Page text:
Ava DuVernay Isn’t Sure Audiences Will Like ‘A Wrinkle in Time’

Is there reason to be concerned?

Ava DuVernay Worried 'A Wrinkle in Time'
Ava DuVernay on her upcoming Disney movie. Andrew Toth/Getty Images

Ava DuVernay is the first black female director to helm a $100 million movie thanks to Disney’s A Wrinkle in Time, arriving in early 2018. Unfortunately, that means the film’s success or failure may effect how studios approach hiring going forward. Hollywood’s biggest stars love to preach progressiveness, but the behind the scenes mechanics are still woefully outdated. Hopefully, the movie is as warmly received as its first trailer was and we start seeing more minorities behind the cameras of big deal projects.

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But DuVernay isn’t convinced this film will be for everyone. In fact, she’s worried mainstream audiences may not connect with the material.

“We’re really, really in the weeds on trying to finish the movie right now,” she told Vulture. “I love it, but I don’t know how it’s going to be received. I feel something very deep in my gut when Oprah’s voice says, ‘There’s a darkness in the world, and the only one who can stop it is…’ smash cut to a black girl. I don’t know. I don’t know. I don’t know if people are going to feel like that.”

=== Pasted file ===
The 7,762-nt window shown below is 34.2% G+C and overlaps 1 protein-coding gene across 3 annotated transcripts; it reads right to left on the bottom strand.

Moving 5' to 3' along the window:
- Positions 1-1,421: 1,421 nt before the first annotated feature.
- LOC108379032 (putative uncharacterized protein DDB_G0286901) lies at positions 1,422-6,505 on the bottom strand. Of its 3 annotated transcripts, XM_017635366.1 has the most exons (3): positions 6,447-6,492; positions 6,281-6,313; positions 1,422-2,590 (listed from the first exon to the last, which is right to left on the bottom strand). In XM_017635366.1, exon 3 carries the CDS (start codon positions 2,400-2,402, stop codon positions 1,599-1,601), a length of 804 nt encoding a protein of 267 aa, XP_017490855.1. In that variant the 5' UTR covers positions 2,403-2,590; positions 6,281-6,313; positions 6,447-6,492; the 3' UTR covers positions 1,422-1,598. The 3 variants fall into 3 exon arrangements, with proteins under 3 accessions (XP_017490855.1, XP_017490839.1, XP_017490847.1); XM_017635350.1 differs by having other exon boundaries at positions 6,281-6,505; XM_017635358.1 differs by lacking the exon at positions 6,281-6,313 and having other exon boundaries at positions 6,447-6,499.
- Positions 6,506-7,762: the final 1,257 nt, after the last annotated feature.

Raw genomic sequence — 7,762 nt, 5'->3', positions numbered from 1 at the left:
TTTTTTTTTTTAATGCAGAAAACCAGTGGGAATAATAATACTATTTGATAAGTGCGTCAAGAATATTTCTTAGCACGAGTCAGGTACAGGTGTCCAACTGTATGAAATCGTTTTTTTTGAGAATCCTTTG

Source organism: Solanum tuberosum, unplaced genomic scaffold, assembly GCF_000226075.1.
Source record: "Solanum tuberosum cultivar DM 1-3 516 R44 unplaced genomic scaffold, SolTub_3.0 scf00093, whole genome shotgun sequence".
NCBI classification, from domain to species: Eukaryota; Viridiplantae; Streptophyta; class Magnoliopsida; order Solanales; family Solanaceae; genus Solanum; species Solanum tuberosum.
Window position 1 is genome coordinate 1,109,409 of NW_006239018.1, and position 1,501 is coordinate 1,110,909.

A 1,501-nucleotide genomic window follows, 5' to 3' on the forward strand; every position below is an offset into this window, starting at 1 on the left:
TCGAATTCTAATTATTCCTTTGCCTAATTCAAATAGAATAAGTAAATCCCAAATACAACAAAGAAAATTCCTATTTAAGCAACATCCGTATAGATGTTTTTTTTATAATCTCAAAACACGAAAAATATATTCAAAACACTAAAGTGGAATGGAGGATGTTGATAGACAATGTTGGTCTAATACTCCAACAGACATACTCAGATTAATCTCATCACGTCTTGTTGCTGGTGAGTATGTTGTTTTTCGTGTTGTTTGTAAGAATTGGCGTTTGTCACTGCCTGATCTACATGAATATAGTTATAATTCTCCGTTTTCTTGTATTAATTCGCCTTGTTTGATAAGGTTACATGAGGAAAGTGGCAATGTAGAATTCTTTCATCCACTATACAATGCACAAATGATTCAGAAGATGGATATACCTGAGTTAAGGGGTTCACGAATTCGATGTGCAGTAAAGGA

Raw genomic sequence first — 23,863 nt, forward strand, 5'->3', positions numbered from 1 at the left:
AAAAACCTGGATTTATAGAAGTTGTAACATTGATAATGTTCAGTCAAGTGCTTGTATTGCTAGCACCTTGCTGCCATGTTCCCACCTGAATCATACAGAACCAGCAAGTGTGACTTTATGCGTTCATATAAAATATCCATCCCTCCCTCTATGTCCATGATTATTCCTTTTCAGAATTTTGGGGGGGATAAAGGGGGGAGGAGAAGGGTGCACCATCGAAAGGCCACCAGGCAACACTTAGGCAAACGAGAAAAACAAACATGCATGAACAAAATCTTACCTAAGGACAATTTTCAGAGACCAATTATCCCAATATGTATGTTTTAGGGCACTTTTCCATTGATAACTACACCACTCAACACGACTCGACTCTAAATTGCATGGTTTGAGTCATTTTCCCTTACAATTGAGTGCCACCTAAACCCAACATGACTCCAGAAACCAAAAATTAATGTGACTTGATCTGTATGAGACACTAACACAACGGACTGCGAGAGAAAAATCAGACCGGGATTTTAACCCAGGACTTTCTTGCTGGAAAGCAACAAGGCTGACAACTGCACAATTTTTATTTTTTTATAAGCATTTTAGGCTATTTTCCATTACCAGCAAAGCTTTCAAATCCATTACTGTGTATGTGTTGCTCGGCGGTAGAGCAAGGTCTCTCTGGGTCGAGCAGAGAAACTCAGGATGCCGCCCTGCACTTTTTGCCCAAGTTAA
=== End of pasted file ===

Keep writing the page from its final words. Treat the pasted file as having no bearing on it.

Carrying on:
DuVernay’s previous films, the Oscar nominated Selma and documentary 13th, have both dealt with black culture and issues facing African Americans. She notes that A Wrinkle in Time puts the fate of the world in the hands of a black protagonist (Meg, played by actress Storm Reid).

“It’s not shied away from—it is front and center,” DuVernay told the outlet. “She is hopping planets and flying and saving the freakin’ world. She’s saving the world. Saving the world from darkness, and in the film, darkness is defined as the darkness within us. She’s saving us from ourselves. It’s deep.”

DuVernay added that she wasn’t nearly as worried about the general reception of her two previous films and expressed concern about the unfamiliarity moviegoers have with world-building done from a female point of view.

“When I’m told, ‘Create a planet,’ my planet is going to look different from my white male counterparts’ planet, which we’ve seen 97 percent of the time, so you’re used to seeing this, that,” she said. “Is this going to be as fallible, as interesting, as intriguing? These are all questions that we’ve only barely been able to ask with Patty Jenkins’ great work in ‘Wonder Woman.’ What do worlds through a woman visionary’s lens even look like?”

A Wrinkle in Time is based on the 1962 novel of the same name. The film has put together a stellar cast that includes Reid, Oprah Winfrey, Reese Witherspoon, Mindy Kaling, Zach Galfianakis and Chris Pine. It will arrive in theaters on March 9.

Ava DuVernay Isn’t Sure Audiences Will Like ‘A Wrinkle in Time’